Instead of everyone rushing home at 1 o’clock, the post-training queues to see the masseurs for a rub-down grew long

With the training ground changing rooms burning down in a fire just after Wenger's arrival, first-teamers soon began meeting at the nearby Sopwell House Hotel, catching a minibus to training. The rest of us had to rough it in portacabins erected in the car park, so contact with the guys I’d been training with soon became minimal. 

Masseurs arrived on the scene, and instead of everyone rushing home at 1 o’clock, the post-training queues to see them for a rub-down grew long. Pre-match meal times came forward by a couple of hours, and the menus altered dramatically. Breakfast fry-ups, omelettes and beans on toast were no longer an option, replaced by boiled chicken, fish and veg. 

Doorway to today

On the pitch, power and pace was Arsenal’s new mantra. 

When those qualities were married with the pass-and-move philosophy that the new boss was preaching, Arsenal shot to a higher level in no time at all. The teams he built between 1997 and 2005 were trailblazers that had just about everything. 

One of my greatest regrets is that I wish I’d caught Arsene’s eye enough to have a proper involvement in his burgeoning team. I lacked a bit of power, but as a footballer I suited the style. Sadly it wasn’t to be. 

It was devastating when he informed me in person that my contract wasn’t going to be renewed by Arsenal in May 1997, but at the time it was the right decision for the club, and for me. At 22 it was time to develop elsewhere. Under the new regime, Arsenal were moving to a level that was probably beyond my reach.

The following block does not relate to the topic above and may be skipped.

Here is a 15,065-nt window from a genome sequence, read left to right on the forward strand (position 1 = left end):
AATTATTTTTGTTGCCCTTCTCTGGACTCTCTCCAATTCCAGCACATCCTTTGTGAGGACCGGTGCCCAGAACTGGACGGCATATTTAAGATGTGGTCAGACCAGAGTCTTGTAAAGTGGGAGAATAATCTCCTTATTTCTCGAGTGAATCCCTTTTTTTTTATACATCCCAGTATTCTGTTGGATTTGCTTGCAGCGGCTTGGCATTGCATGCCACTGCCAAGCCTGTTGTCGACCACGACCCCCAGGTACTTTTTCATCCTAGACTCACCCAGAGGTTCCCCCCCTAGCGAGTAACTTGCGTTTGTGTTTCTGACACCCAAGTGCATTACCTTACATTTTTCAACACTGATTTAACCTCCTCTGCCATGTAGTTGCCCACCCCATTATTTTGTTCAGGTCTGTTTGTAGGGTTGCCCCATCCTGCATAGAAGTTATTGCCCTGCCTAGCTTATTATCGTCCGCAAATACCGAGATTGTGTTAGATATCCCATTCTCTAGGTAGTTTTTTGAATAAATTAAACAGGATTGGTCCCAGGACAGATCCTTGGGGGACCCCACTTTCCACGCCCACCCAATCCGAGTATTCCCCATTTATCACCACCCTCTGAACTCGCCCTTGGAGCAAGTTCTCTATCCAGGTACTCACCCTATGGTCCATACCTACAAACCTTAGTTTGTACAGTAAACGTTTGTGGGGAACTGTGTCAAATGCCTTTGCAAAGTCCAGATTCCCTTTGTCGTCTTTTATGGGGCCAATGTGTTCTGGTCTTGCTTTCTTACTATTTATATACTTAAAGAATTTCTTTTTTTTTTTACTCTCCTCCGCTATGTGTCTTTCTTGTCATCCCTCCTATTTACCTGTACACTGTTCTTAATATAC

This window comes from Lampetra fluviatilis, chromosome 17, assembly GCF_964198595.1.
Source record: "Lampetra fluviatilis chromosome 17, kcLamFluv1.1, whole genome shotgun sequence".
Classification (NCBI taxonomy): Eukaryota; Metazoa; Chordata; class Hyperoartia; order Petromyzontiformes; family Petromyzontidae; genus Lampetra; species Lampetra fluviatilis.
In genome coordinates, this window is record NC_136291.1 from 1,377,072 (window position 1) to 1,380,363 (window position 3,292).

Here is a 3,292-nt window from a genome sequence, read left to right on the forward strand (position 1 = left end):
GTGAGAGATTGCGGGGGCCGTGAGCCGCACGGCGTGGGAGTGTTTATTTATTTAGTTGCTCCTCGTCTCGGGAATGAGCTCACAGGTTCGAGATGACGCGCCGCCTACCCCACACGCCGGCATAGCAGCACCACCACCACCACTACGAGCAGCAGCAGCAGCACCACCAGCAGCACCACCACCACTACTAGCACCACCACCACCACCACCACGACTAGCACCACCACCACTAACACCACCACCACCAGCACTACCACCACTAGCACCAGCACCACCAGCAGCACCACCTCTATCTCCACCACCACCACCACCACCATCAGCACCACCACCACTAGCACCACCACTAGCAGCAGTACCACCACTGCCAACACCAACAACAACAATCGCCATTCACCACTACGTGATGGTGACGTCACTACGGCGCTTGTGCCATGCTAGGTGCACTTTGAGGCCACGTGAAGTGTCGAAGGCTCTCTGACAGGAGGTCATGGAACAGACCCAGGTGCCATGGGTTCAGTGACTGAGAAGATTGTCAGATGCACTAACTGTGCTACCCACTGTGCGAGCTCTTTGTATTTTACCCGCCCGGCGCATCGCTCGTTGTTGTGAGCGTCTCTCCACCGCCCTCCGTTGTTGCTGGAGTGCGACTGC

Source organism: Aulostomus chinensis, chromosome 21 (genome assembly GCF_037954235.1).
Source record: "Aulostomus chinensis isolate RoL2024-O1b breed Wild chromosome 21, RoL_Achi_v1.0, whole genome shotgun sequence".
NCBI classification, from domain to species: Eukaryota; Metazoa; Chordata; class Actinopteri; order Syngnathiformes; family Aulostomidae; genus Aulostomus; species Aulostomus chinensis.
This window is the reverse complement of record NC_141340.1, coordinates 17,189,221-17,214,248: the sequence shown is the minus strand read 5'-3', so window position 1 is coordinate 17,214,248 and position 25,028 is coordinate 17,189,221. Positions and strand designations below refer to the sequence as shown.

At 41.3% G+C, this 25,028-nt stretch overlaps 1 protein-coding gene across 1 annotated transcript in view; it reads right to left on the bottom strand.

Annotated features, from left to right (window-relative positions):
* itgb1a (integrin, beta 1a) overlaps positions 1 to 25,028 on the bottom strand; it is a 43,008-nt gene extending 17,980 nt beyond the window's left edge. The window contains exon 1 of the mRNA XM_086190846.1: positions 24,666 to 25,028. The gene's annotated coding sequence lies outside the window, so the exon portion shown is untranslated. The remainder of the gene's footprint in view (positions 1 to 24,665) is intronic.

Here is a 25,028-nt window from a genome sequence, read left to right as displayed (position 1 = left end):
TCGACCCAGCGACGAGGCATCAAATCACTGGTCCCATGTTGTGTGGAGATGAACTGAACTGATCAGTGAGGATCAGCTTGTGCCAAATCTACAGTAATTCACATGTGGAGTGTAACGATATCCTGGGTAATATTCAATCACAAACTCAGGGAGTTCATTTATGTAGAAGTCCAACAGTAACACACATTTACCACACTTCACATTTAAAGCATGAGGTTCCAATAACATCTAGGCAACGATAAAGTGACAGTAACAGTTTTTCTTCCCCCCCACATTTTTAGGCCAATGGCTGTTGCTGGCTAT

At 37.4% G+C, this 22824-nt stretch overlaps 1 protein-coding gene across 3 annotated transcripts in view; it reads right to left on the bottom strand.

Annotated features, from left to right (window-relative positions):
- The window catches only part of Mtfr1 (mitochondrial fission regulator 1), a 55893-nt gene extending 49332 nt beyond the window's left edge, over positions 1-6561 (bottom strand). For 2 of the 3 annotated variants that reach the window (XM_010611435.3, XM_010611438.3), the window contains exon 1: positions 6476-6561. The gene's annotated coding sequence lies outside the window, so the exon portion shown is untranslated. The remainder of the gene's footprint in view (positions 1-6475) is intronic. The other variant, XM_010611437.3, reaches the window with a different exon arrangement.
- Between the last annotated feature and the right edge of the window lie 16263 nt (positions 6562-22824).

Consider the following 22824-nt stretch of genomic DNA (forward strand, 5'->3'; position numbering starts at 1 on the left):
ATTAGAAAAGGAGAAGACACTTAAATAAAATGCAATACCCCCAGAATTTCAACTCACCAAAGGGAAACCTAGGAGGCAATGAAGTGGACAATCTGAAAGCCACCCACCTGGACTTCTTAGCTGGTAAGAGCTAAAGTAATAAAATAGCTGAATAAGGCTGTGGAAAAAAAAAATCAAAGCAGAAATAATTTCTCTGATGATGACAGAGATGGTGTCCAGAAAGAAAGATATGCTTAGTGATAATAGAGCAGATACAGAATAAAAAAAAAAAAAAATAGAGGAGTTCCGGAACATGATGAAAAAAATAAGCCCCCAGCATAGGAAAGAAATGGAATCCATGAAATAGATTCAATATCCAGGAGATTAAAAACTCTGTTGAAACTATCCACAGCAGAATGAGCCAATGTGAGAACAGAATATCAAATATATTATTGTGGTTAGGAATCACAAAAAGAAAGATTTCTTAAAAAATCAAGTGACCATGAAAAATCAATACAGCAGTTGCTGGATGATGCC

When I think about what’s happened in the ensuing years, it’s incredible. I’ve had two children, got married, lived in nine different houses, played at six other clubs for 10 different managers, retired from the game, started a whole new career, been an employee and self-employed, and even returned to Arsenal on a freelance basis to work for their in-house TV channel, analysing the performances of my old manager’s side. 

Memories of my time as a young pro at Arsenal feel like a lifetime ago – yet the boss is still there, doing the same job, with just as much passion and dedication as he had on that morning he introduced me to my hip flexors.

Irrespective of whether you’re a Wenger fan, or if you feel he’s still the right man to drive Arsenal forward or not, the longevity of his service to the club is worthy of almighty respect. 

It’s a tough enough job to handle for one season. Making it to 20 is an unbelievable feat. 

New features every day on FourFourTwo.comMore Wenger at 20